Test Dept Productions has turned into the NVA Organisation to present an unclassifiable multi-media extravaganza. Mark Fisher talks to director Angus Farquhar about his body of work.
eople like me aren‘t meant to like
people like Angus Farquhar.
People like Angus Farquhar muck
things up. Journalists want
pigeon-holes. categories and
labels. but our friend Farquhar's not for filing.
Take the Beltane Fire. Every spring for the past five years. Angus Farquhar and his cronies have revived this ancient pagan ritual on top of Edinburgh‘s Calton Hill. At midnight on the last day of winter. a platoon of drummers strikes up a compulsive. intuitive rhythm. a pulsating beat to set off the nerve ends. leading a procession clockwise round the footpaths and follies where semi-naked sprites. painted from head to toe in lurid colours. dance lewdly in the torch-light. At the head of the crowd - a crowd that has grown considerably each year - is a May Queen. dressed in white like a vestal virgin. arms extended in a trance-like dance that pulls us round to the unlit bonfire on top of the hill. Once you would have made a sacrifice of her. now you make do with the allure of the ﬂames until it‘s time to rub your face in the dew on Arthur‘s Seat.
Every year this happens and every year we here at List Mansions puzzle about how to categorise it. For me the magic spell of wind, fire and human noise is an annual theatrical highlight. but it‘s not what many people would call theatre. There are drums and bagpipes. but it is no rock gig.
This is why people like me are not supposed to like people like Angus Farquhar. They make things so awkward. Especially when they make things so irresistible. Things like The Second Coming. a show by Test Dept Productions in 1990 that took over the St Rollox Locomotive Works at much the same time as Bill Bryden commandeered the Harland & Wolff warehouse for The Ship. But where Bryden used his huge budget to camouﬂage a slab of run—of-the-mill drama. Farquhar brought true theatrical flair to his industrial environment: while spanners beat a mesmeric rhythm on fire extinguishers in the foreground. in the far distance welders‘ sparks ﬂew. an army of stick men went on the march and blood-red flags formed huge crucifixes. Using film. music and words by journalist Neil Ascherson, The Second Coming was about as far from the well-made play as you‘re likely to get. As far, that is. until Farquhar dreamed up Sabotage.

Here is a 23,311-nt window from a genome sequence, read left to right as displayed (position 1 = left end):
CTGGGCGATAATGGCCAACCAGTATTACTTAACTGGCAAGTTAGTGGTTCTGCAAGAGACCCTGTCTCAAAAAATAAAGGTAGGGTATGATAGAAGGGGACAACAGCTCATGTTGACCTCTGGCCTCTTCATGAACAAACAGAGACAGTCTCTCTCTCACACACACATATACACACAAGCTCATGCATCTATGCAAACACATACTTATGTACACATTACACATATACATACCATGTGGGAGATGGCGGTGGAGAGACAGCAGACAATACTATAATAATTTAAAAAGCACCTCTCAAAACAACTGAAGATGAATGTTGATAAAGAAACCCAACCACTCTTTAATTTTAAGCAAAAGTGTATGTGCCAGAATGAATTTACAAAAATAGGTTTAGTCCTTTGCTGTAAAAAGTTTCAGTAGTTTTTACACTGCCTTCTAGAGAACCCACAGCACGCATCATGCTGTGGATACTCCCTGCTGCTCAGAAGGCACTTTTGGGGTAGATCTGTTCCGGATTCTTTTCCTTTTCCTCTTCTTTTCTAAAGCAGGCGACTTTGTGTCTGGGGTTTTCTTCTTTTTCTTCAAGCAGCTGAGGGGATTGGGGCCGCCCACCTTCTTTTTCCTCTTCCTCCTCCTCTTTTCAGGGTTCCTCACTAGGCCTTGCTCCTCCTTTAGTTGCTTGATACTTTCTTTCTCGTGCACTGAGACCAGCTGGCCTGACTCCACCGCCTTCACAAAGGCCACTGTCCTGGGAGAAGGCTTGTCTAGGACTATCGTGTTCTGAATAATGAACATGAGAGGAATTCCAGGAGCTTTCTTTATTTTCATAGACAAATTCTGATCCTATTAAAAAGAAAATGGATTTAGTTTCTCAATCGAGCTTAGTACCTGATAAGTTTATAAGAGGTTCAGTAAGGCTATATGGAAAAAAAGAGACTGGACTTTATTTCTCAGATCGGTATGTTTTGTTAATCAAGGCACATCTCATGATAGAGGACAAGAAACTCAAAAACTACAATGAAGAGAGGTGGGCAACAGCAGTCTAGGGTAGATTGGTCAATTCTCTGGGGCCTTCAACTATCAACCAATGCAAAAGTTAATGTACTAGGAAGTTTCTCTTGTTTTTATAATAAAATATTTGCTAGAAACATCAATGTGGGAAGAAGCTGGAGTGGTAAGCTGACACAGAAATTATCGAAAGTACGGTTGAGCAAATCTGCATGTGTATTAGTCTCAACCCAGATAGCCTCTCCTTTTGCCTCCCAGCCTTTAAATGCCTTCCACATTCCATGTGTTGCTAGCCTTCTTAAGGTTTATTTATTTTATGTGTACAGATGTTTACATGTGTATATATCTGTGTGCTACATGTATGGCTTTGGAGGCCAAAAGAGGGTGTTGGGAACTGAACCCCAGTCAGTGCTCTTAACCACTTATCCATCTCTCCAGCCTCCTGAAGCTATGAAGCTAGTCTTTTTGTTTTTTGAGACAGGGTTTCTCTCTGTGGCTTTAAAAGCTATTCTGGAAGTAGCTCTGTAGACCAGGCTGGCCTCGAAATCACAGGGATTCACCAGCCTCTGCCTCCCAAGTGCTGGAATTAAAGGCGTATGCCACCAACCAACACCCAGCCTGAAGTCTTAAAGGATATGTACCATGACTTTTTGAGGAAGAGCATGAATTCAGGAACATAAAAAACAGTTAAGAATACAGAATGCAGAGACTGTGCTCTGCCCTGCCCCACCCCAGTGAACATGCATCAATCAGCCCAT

For the sake of argument we will say that Sabotage is theatre, because it takes place at Tramway and at two points during its 90- minute duration there are sequences that seem like scripts, with actors saying lines and, well, kind of acting. To use any more
‘ We seem to spend our lives creating constructs of comforts around a reality that is ultimately a venture into the unknown every minute that we live.’
precise a definition would be foolhardy — even the normally catch-all word ‘show‘ is rather too specific. Perhaps we‘ll make do with ‘event‘. And what happens at this event is that the audiences turn up in groups of 40 at twenty-minute intervals and promenade through a series of installations which subject them to heart-beats, sex scenes, brain—scans. disabled robots, the paintings of Ken Currie and the overblown corpse of Elvis Presley. They squeeze through doorways. get squashed into small rooms and force their way along wind tunnels. They are amused. bombarded, disorientated and then some.